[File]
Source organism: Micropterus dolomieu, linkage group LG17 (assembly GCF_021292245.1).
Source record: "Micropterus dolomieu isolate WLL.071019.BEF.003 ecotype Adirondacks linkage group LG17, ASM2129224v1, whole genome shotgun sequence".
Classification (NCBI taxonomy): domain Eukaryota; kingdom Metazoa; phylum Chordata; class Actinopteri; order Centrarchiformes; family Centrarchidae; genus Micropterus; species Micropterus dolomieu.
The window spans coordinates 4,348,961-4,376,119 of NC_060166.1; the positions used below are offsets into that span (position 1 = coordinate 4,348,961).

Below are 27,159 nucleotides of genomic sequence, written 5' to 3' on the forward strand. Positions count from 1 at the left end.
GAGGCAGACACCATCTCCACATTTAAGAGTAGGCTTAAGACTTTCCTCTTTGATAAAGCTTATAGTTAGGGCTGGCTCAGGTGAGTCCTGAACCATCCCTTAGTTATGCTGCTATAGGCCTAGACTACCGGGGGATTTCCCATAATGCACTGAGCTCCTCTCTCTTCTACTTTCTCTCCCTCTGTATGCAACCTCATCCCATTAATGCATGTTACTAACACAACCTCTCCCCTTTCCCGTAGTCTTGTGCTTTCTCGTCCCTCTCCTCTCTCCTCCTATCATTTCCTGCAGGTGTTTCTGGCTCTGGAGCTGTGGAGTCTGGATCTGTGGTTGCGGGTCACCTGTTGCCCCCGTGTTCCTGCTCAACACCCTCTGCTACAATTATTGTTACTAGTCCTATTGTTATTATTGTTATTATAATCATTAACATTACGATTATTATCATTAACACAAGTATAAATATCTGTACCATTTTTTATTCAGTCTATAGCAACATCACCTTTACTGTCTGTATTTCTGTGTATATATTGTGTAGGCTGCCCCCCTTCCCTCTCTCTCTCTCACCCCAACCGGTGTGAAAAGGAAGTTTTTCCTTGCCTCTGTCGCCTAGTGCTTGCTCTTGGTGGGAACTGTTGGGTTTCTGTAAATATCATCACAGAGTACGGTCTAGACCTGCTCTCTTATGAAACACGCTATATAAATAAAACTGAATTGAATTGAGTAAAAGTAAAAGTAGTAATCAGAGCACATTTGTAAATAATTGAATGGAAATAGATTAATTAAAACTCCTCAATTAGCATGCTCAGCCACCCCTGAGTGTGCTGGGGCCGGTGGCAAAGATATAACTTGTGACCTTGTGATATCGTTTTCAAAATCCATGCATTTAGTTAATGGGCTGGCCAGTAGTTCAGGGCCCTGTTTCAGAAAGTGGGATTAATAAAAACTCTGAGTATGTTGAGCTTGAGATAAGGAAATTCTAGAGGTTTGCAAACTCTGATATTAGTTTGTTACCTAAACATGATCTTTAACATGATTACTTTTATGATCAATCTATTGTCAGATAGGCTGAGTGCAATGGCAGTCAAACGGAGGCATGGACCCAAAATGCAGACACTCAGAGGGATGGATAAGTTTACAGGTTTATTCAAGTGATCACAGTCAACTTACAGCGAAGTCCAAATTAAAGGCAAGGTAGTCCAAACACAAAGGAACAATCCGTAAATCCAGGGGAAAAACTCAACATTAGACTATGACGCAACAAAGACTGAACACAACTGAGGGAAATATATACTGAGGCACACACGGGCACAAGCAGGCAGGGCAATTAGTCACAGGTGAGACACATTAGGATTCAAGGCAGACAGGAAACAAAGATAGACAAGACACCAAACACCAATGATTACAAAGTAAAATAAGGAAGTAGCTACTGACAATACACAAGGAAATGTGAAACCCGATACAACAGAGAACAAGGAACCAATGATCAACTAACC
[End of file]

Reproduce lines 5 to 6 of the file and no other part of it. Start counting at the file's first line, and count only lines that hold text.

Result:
Below are 27,159 nucleotides of genomic sequence, written 5' to 3' on the forward strand. Positions count from 1 at the left end.
GAGGCAGACACCATCTCCACATTTAAGAGTAGGCTTAAGACTTTCCTCTTTGATAAAGCTTATAGTTAGGGCTGGCTCAGGTGAGTCCTGAACCATCCCTTAGTTATGCTGCTATAGGCCTAGACTACCGGGGGATTTCCCATAATGCACTGAGCTCCTCTCTCTTCTACTTTCTCTCCCTCTGTATGCAACCTCATCCCATTAATGCATGTTACTAACACAACCTCTCCCCTTTCCCGTAGTCTTGTGCTTTCTCGTCCCTCTCCTCTCTCCTCCTATCATTTCCTGCAGGTGTTTCTGGCTCTGGAGCTGTGGAGTCTGGATCTGTGGTTGCGGGTCACCTGTTGCCCCCGTGTTCCTGCTCAACACCCTCTGCTACAATTATTGTTACTAGTCCTATTGTTATTATTGTTATTATAATCATTAACATTACGATTATTATCATTAACACAAGTATAAATATCTGTACCATTTTTTATTCAGTCTATAGCAACATCACCTTTACTGTCTGTATTTCTGTGTATATATTGTGTAGGCTGCCCCCCTTCCCTCTCTCTCTCTCACCCCAACCGGTGTGAAAAGGAAGTTTTTCCTTGCCTCTGTCGCCTAGTGCTTGCTCTTGGTGGGAACTGTTGGGTTTCTGTAAATATCATCACAGAGTACGGTCTAGACCTGCTCTCTTATGAAACACGCTATATAAATAAAACTGAATTGAATTGAGTAAAAGTAAAAGTAGTAATCAGAGCACATTTGTAAATAATTGAATGGAAATAGATTAATTAAAACTCCTCAATTAGCATGCTCAGCCACCCCTGAGTGTGCTGGGGCCGGTGGCAAAGATATAACTTGTGACCTTGTGATATCGTTTTCAAAATCCATGCATTTAGTTAATGGGCTGGCCAGTAGTTCAGGGCCCTGTTTCAGAAAGTGGGATTAATAAAAACTCTGAGTATGTTGAGCTTGAGATAAGGAAATTCTAGAGGTTTGCAAACTCTGATATTAGTTTGTTACCTAAACATGATCTTTAACATGATTACTTTTATGATCAATCTATTGTCAGATAGGCTGAGTGCAATGGCAGTCAAACGGAGGCATGGACCCAAAATGCAGACACTCAGAGGGATGGATAAGTTTACAGGTTTATTCAAGTGATCACAGTCAACTTACAGCGAAGTCCAAATTAAAGGCAAGGTAGTCCAAACACAAAGGAACAATCCGTAAATCCAGGGGAAAAACTCAACATTAGACTATGACGCAACAAAGACTGAACACAACTGAGGGAAATATATACTGAGGCACACACGGGCACAAGCAGGCAGGGCAATTAGTCACAGGTGAGACACATTAGGATTCAAGGCAGACAGGAAACAAAGATAGACAAGACACCAAACACCAATGATTACAAAGTAAAATAAGGAAGTAGCTACTGACAATACACAAGGAAATGTGAAACCCGATACAACAGAGAACAAGGAACCAATGATCAACTAACC